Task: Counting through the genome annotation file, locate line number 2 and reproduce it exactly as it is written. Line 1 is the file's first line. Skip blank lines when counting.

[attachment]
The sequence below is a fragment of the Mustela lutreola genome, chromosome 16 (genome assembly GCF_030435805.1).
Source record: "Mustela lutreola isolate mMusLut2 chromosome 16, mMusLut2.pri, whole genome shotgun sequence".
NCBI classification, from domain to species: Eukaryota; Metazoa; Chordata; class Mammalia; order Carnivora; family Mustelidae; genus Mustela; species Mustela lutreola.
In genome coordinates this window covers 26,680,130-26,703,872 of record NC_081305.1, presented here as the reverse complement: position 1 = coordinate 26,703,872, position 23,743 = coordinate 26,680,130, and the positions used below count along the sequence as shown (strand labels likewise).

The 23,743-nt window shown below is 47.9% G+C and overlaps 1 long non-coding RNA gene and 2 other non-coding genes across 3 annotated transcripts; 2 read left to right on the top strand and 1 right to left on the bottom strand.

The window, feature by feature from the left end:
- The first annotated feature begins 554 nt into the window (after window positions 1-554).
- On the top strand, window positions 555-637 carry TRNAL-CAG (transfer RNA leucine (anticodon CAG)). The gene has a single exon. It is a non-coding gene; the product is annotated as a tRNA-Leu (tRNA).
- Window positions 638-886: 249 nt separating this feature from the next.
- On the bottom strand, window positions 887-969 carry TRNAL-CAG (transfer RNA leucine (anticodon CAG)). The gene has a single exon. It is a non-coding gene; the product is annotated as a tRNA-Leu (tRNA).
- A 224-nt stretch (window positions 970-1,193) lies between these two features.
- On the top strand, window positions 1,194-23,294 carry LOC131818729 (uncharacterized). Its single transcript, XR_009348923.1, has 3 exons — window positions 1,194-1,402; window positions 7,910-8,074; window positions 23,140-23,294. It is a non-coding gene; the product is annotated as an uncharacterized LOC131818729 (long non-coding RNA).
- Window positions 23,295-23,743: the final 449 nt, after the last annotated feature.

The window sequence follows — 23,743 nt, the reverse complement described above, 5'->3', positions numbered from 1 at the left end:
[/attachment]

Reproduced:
Source record: "Mustela lutreola isolate mMusLut2 chromosome 16, mMusLut2.pri, whole genome shotgun sequence".